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HQV Benchmark DVD Testing Part 2


HQV detail testDetail Test

This test is very useful in showing how well a DVD player can display image detail. The image shown on the Silicon Optix test disc gives you several key elements to examine when making the pass/fail determination. The image should be highly detailed, with no obvious ringing (artificial white edges) in the stairs, grass, and statue. The bricks in the bridge should be well defined.

10 - Statue, stairs, grass and bricks in the bridge have fine detail - image looks realistic
5 - Fine detail is evident, but edges appear overly sharpened, possible ringing (white halo)

0 - Overall image appears soft or jaggies appear in the stairs

HQV Noise ReductionNoise Reduction

This test displays the DVD player's ability to filter out noise. A sequence of motion images (some with notated insets explaining what the image should look like) appears allowing you to see the real effects of any noise reduction circuitry. The image should be clear and free of grain, and little to no speckling should be noticed in the background. In addition, the image should not be blurred. Many DVD players and video devices claim noise reduction, but do not exhibit any noticeable effects in real-world use.

10 - Level of noise is noticeable reduced without loss of image detail or blurring
5 - Some noise reduction or noise reduction with some image detail loss (blurring)

0 - No noise reduction or significant loss of detail when NR circuitry is engaged

HQV Motion Adaptive Noise Reduction

Motion adaptive Noise Reduction

Motion is not to be confused with noise. Some processors don't know the difference, so when noise reduction is engaged, objects in motion become blurred or edges appear to ghost behind an object. If a unit fails Noise Reduction it, by definition, fails this test as well, but good noise reduction can translate into not-so-good noise reduction once the images start to move across the screen.


10 - Sky exhibits noise reduction and image detail is sharp and crisp. No motion trails
5 - Some noise is evident int he sky and/or the image is soft. Motion trails or blurring

0 - Noise clearly present in the sky and/or motion trails clearly visible

HQV Film Detail test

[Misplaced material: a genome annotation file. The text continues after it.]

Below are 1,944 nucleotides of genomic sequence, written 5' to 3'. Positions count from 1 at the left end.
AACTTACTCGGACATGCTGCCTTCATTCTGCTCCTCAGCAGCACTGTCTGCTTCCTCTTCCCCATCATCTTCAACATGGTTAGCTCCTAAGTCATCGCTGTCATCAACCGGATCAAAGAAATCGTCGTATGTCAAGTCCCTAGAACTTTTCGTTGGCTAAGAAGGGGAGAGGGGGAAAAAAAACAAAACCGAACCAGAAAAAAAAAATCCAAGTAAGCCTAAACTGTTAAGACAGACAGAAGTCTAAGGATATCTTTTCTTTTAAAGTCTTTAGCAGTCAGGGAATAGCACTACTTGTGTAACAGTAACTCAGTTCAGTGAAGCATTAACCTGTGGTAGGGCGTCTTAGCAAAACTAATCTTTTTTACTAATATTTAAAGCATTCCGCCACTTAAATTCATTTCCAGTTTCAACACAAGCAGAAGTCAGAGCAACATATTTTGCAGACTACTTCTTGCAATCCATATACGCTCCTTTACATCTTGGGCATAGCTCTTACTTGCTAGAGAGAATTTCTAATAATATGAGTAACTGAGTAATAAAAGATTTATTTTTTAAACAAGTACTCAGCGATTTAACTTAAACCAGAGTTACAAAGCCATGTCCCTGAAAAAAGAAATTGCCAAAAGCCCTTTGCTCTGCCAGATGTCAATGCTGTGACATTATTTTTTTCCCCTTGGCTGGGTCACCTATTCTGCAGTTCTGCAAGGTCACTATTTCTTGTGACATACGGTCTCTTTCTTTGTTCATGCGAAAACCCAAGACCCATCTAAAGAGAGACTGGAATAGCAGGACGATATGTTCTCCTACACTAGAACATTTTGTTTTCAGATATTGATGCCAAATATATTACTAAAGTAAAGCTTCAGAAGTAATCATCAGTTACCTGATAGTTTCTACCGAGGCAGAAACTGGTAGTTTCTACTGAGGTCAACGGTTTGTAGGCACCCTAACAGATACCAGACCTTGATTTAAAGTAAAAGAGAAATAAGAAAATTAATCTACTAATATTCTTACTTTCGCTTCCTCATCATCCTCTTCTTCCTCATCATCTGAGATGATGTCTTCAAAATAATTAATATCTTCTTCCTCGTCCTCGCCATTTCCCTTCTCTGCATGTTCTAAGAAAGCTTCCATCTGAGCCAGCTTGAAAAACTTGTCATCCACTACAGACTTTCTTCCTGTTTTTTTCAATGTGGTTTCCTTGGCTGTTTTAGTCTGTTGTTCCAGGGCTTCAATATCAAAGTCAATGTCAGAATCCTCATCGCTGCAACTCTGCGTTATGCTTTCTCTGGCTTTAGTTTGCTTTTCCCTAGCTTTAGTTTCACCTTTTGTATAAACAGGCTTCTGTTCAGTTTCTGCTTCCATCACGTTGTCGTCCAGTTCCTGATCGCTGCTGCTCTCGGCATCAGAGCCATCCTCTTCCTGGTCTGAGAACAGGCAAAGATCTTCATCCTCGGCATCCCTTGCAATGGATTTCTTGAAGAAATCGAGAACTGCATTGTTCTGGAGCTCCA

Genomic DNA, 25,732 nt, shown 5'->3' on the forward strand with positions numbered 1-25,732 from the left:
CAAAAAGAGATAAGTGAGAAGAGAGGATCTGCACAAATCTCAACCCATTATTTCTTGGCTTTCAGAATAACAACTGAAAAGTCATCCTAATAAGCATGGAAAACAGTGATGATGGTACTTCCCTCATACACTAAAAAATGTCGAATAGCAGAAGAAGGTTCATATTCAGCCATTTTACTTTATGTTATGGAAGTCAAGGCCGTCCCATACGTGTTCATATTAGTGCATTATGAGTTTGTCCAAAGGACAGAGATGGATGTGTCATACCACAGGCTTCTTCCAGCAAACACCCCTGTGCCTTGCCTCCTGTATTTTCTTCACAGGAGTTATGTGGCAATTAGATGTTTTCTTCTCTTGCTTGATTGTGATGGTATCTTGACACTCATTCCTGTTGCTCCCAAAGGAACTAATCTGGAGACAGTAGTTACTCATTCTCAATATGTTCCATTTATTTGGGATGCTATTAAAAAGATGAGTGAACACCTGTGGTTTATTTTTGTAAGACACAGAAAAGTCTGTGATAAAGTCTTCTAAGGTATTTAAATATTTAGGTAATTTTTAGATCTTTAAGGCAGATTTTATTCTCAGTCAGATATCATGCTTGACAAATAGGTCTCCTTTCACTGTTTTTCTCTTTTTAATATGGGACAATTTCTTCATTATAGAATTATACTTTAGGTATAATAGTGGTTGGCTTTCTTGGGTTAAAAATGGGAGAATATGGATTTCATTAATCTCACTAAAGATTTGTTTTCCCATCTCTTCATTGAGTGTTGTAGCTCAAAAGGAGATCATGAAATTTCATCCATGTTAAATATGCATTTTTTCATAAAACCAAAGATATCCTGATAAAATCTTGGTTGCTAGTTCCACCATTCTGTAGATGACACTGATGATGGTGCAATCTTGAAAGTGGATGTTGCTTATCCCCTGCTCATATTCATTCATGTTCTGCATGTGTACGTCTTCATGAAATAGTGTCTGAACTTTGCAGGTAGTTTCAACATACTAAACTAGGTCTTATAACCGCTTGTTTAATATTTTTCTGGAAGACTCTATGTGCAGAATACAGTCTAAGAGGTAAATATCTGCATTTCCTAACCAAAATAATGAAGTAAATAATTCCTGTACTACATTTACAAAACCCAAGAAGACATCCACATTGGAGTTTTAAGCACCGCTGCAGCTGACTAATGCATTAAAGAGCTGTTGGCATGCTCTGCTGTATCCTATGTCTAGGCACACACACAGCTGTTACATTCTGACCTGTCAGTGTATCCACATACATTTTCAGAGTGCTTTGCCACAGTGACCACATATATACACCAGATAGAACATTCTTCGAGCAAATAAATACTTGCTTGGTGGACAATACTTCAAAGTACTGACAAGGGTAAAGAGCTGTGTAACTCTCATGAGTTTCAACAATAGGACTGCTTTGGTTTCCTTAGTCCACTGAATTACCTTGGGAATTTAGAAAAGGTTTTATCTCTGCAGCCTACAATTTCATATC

Film Detail Test (aka "Unflagged 2-3 Pulldown test")

DVDs are recorded at 24 frames per second, just like the films from which they came. If a DVD player cannot correctly translate this to 30 or 60 frames per second (as needed) then the result is a significant potential for artifacting, in this case a moire pattern. Using a race track with highly-detailed and naturally highly-contrasted stands the goal is: the shorter the lock-on time, the better. The image should also remain detailed during the process.


10 - Fast lock on (<0.2 seconds or 5 frames) and no moire pattern visible
5 - Slow lock-on (~0.5 seconds or 15 frames)

0 - Excessive lock-on time or persistent, or reoccurring moire pattern visible

HQV Cadence TestsCadence Tests

This section of the HQV Benchmark DVD checks for a player or display's ability to handle typical as well as unusual cadences. These include conversions that will frequently happen in documentaries, film transfer, Anime transfer, DV camcorders and more.  Provided a device passes the 2-3 cadence, we're happy. 2-2 is welcome and anything else is a bonus. All tests are unflagged and rely solely on the processor to analyze and respond to the video material.

Scoring (each):

5 - Lock on, pass
0 - Failure to lock onto the cadence

HQV mixed film video

Mixed 3-2 Film with Added Video Titles

Some studios enter a world of hurt when they take film-sourced material and then overlay scrolling or crawling text on top (think end credits or even video effects like scene transitions. Now the processor attempts to hold its 2-3 lock on the background image while a 30fps image overlay is processed as well.

10 - Crisp text with smooth crawl and no jaggies in background images
5 - Smooth scrolling text
but artifacts and jaggies in background images
0 - Tearing or combing in the crawling text


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